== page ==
• Contact issues

To meet the unresolved challenge of an uneven workload, the lead of Group 19 has to decided to schedule more than one meeting per week. This allows all of the group members to come together and evenly distribute the work. By leaving individuals to do a portion of the work themselves, some group members may be putting more effort while others are putting in less effort. By taking on the workload together, it allows all the group members to meet the work and detail expectations of each other.

To deal with the challenge of contact issues, all the group members will give their cell phone numbers to each other. This was previously not the case in Gate 1, where the only communication was through e-mail. Communication through e-mail can sometimes be relatively slow due to the fact that some individuals to not check their inbox very often. By knowing each others' phone numbers, contact can be speedy and efficient. This would also allow the leader to schedule meetings in a more timely manner.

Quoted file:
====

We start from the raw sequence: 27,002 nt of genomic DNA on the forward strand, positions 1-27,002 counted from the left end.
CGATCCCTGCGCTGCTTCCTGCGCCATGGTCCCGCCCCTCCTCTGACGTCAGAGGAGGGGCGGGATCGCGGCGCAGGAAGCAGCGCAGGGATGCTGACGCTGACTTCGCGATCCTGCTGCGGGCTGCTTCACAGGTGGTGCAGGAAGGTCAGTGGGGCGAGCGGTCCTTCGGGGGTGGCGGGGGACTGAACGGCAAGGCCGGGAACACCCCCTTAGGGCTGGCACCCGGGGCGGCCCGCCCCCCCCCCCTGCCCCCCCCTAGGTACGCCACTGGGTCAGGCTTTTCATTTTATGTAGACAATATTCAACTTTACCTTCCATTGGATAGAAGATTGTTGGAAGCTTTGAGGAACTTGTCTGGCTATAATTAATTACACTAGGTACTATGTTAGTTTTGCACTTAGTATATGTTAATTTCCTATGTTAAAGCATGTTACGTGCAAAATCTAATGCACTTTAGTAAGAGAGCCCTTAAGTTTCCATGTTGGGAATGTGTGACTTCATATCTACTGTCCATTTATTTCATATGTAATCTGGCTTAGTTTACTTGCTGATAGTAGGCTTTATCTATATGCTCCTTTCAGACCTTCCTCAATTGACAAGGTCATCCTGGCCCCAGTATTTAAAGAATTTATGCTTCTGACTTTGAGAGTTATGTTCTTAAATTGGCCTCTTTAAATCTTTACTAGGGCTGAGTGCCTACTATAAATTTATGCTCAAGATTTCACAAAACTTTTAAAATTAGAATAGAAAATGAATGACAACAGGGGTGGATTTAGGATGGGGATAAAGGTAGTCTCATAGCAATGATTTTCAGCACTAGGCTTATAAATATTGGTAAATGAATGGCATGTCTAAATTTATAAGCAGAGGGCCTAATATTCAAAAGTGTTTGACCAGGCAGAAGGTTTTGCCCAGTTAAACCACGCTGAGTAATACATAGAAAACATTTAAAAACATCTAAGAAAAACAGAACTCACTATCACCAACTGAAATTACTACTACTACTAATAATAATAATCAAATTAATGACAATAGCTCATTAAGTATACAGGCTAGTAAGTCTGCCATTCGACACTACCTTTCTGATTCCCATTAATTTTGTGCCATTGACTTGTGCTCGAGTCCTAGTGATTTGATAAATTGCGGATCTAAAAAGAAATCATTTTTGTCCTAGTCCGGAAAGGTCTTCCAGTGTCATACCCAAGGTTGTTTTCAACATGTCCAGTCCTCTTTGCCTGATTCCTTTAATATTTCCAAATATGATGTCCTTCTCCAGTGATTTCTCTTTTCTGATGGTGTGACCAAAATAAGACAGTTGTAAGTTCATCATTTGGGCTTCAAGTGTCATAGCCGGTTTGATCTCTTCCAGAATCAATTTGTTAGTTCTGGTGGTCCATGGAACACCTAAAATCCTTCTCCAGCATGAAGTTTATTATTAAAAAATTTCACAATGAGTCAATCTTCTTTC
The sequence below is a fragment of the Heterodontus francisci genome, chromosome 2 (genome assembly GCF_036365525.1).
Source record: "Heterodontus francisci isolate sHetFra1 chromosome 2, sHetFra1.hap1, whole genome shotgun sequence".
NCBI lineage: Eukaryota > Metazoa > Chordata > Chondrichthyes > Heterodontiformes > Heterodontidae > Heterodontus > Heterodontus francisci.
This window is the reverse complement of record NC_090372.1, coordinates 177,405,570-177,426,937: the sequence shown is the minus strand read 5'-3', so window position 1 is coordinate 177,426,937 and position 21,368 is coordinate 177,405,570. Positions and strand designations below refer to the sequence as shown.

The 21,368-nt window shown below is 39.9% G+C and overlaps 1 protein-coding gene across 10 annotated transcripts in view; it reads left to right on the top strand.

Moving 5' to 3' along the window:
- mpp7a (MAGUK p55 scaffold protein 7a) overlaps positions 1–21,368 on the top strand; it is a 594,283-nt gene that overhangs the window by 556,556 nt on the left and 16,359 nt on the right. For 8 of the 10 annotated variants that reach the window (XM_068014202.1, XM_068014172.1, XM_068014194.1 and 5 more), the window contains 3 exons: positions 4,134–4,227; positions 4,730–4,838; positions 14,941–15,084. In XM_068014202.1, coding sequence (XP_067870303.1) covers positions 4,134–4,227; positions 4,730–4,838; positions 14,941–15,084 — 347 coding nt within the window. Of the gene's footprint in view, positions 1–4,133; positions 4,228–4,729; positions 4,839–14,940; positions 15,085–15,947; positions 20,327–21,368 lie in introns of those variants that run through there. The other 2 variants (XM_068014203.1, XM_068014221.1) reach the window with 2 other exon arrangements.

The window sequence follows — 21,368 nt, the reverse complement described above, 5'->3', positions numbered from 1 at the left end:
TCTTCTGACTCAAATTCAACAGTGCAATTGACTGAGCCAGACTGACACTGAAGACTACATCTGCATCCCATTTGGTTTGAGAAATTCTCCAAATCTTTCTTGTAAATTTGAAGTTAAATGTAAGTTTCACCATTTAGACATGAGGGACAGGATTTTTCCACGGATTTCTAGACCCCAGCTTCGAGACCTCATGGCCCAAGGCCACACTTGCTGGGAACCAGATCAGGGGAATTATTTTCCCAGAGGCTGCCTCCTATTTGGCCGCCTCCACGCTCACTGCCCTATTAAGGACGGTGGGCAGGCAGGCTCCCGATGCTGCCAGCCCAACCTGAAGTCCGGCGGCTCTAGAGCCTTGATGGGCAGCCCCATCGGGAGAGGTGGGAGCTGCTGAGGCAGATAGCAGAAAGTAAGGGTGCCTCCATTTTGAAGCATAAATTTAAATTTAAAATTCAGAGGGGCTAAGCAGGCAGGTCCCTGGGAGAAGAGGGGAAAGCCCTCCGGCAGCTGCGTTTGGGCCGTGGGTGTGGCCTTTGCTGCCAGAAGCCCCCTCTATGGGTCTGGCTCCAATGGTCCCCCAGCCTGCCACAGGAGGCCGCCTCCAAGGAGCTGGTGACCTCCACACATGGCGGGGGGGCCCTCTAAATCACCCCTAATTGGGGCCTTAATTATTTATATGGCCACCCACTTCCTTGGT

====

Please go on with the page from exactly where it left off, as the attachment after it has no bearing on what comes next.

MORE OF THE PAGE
Future Challenges

If other challenges reveal themselves in the next project gates, Group 19 will try to effectively and efficiently deal with the situation as soon as possible. To do this, the group will look how past challenges were dealt with and try to deal with the new challenges in the same manner. The group leader will also try to the best of his ability to prevent future challenges before they actually occur.

Product Dissection


This section describes the dissection of Group 19's product the Ford F-150 Power Wheels. In this section the parts list and step by step dissection procedure is listed. A thorough analysis of the subsystems is also discussed along with intention of disassembly and the factors that influence the assembly of the product.

Parts List

Part Number Part Name Quantity Image
1 Main Chassis 1
G19 Main Chassis.JPG
2 Cargo Bed 1
G19 Cargo Bed.JPG
3 Hubcap 2
G19 Hubcap.JPG
4 Steering Wheel 1
G19 Steering Wheel.JPG
5 Seat 1
G19 Seat.JPG
6 Steering Wheel Cover 1
G19 Steering Wheel Cover.JPG
7 Hood 1
G19 Hood.JPG
8 Long Seat Belt 1
G19 Long Seat Belt.JPG
9 Short Seat Belt 1
G19 Short Seat Belt.JPG
10 Rear Wheel 2
G19 Rear Wheel.JPG
11 Front Grille 1
G19 Front Grille.JPG
11a Grille Piece 1
G19 Grille Piece.JPG
11b Headlight Cover 2
G19 Headlight Cover.JPG
11c Headlight 2
G19 Headlight.JPG
11d Lower Headlight 2
G19 Lower Headlight.JPG
12 Grille Support 1
G19 Grille Support.JPG